Surviving a season of suffering comes down to spiritual warfare and should be treated as such. It begins by fighting our enemy through prayer. When we pray, we are in the presence of God. Jesus sought His Father in prayer in the Garden of Gethsemane. By this example, we should run to the Father first instead of focusing on ourselves and our circumstances. Satan wants nothing more than to tempt us to fight suffering within our own resources and strength. He elevates our suffering by throwing confusion and doubt into our relationship with Jesus when our circumstances are not resolved quickly. 

Before His crucifixion, Jesus prayed for His disciples and future believers. Jesus prayed to His Holy Father for their protection from the power of evil in this world (John 17:11). But we need to understand it is our souls, not our bodies, that are protected from evil. Nowhere does Jesus promise our earthly bodies would be protected from decay, disease, or any other kind of harm. 

This may not be what we want to hear, but we can still have hope.

Paul tells us in Romans 5:1-5, paraphrased, that “just as we have peace because of our salvation, due to our faith in Christ Jesus, we can also have peace during times of suffering… rejoice when we have trouble, for trouble develops endurance. Endurance strengthens our character and that deepens our trust in God. Trust in God gives us a confident hope. Hope does not disappoint.”

Remember what God has done in the past.  

The Israelites aren’t the only stiff-necked people who consistently forget what God has done for them. We also forget. The best predictor of the future always comes from the past. Keep a journal or a book of personal prayers to easily recall what God has done.

The Bible is full of comforting words. 2 Corinthians 2b-4 says, “God is our merciful Father and the source of all comfort. He comforts us in all our troubles so that we can comfort others.” Grief can be a big part of suffering. Jesus did not intend for us to manage suffering on our own; grief shared with others lessens the sting of it. You are not alone. In a season of suffering, it can feel like we have nothing left. At this time, God gave us a community of compassionate believers who will pray, minister, and provide strength to us in our weakness.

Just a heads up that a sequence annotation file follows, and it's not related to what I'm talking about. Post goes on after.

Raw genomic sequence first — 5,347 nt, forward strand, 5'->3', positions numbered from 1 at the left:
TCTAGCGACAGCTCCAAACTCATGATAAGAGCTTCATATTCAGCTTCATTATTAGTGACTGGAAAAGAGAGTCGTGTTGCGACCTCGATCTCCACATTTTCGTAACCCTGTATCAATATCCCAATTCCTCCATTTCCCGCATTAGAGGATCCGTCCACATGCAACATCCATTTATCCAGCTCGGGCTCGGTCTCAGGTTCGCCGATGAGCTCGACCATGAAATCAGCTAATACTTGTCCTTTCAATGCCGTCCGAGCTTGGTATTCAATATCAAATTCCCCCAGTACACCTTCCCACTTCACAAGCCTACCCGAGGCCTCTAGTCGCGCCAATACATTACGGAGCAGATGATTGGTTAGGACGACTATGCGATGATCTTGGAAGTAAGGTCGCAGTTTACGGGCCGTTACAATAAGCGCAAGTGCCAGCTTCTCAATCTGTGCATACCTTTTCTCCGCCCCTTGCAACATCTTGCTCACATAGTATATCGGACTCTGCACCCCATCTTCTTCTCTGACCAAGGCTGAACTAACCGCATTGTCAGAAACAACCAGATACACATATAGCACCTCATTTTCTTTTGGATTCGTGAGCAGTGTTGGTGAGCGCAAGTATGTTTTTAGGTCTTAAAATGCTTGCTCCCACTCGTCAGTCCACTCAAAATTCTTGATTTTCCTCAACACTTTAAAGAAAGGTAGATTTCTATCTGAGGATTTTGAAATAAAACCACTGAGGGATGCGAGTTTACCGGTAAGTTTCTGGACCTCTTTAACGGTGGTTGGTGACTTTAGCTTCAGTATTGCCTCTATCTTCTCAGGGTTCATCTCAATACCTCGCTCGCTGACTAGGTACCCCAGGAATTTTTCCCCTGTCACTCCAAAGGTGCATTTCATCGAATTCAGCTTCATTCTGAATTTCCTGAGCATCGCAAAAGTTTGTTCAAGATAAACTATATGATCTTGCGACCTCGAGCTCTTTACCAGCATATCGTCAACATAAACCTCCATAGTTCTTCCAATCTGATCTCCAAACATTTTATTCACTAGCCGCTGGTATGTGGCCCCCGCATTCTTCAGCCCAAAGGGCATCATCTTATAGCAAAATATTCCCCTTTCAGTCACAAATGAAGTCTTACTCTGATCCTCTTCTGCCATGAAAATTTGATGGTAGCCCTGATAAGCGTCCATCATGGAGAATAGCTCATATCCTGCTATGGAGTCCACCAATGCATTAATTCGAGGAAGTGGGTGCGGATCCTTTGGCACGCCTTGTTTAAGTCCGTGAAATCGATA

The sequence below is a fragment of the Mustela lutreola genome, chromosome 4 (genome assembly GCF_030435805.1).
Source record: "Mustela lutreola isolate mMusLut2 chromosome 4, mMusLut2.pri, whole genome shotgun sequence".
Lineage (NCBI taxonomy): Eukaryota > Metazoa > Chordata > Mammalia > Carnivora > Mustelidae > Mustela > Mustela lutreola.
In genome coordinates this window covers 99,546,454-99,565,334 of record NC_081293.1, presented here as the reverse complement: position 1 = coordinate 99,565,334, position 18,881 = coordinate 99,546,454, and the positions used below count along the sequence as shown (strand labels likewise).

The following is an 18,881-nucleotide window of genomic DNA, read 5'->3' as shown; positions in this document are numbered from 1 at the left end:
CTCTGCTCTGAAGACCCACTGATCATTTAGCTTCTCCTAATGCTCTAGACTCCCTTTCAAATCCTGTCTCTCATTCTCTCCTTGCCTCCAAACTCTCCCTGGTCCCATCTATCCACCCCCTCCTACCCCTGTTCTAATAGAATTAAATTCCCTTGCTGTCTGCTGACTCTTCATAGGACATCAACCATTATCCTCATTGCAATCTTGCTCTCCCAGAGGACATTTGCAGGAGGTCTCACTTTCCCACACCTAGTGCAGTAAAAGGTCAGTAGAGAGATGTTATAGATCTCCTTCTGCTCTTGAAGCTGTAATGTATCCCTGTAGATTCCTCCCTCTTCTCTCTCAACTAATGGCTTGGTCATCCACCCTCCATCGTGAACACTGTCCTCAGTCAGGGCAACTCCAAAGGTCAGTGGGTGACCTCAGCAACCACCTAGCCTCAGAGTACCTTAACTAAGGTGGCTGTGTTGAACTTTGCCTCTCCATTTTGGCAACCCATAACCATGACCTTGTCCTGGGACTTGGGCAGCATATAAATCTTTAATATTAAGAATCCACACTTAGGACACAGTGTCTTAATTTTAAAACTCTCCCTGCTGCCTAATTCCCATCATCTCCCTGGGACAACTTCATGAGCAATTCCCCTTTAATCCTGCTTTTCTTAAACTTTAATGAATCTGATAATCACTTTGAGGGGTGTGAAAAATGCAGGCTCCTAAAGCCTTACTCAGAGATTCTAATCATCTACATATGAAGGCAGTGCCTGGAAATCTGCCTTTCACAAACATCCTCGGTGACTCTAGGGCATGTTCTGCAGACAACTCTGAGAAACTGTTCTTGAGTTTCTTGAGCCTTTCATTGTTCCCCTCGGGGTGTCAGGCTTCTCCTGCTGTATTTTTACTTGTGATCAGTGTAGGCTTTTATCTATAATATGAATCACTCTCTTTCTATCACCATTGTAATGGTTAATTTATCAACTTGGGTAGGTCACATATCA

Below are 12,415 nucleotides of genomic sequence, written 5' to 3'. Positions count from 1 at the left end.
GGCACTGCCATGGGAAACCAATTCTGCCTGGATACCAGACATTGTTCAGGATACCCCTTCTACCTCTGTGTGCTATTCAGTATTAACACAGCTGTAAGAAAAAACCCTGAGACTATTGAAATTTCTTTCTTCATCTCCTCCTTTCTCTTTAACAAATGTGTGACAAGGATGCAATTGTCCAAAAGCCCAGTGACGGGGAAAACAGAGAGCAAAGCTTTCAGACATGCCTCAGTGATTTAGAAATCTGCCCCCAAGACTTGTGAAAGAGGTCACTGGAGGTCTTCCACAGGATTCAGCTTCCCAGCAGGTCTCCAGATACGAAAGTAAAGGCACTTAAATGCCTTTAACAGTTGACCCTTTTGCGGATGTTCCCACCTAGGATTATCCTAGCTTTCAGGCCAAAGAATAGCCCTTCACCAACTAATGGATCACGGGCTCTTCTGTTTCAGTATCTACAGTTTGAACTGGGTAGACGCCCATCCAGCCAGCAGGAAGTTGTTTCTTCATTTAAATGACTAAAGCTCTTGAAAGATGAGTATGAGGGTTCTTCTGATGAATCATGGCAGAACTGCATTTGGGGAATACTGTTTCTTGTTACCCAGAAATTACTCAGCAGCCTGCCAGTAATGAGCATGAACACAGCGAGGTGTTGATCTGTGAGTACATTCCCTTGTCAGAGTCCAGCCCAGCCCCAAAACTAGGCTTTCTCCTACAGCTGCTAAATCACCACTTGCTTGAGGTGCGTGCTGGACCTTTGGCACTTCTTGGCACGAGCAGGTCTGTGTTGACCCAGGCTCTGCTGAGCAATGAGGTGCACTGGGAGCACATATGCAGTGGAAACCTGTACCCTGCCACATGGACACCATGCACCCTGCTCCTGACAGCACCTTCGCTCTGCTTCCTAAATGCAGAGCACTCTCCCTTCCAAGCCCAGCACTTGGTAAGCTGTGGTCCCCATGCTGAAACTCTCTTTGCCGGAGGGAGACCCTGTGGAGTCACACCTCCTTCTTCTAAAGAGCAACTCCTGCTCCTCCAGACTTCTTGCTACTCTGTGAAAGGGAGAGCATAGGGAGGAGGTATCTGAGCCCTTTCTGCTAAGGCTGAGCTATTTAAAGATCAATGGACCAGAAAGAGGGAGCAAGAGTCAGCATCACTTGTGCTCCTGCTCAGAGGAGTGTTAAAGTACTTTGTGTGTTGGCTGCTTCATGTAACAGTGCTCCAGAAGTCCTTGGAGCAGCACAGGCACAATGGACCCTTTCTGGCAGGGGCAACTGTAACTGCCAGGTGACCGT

Jer. 29:11-13: 

For I know the plans I have for you says the LORD, they are plans for good and not for disaster, to give you a future and a hope.  If you look for me wholeheartedly, you will find me. 

Through every suffering, the Lord’s plans are good. We suffer in a mere snapshot of time, but God continues to plan for a future of hope. Cling to this truth.

Powerful Worship

Jesus has done so much for us, what could we possibly give Him in return? Worship, in the form of giving Him our wounds, and broken hearts. Jesus is right beside you. In 1 Peter 5:7, Jesus asks us to give Him our cares and concerns. Obedience in a time of suffering is a form of worship; it proves we trust God.

When it has been a long, hard season of waiting, all our own resources are exhausted. All we have left is prayer, fasting, and surrender. These are powerful forms of worship. The most successful prayer we can ever pray is, “Thy will be done,” just like Jesus in Gethsemane.  At this point, it is important to stay focused on Christ and to live beyond the grave. Jesus sacrificed everything and suffered for us on the cross so we could be with Him in His Father’s House. Jesus trusted His Father through His own suffering, and we can trust Jesus through ours. We can trust God because His character does not fail. He guarantees He is with us, He cares for us, He sees us, He hears us, and through Romans 8:28, He promises to work out all things for good, according to His purposes. All things. Not some things, but all things.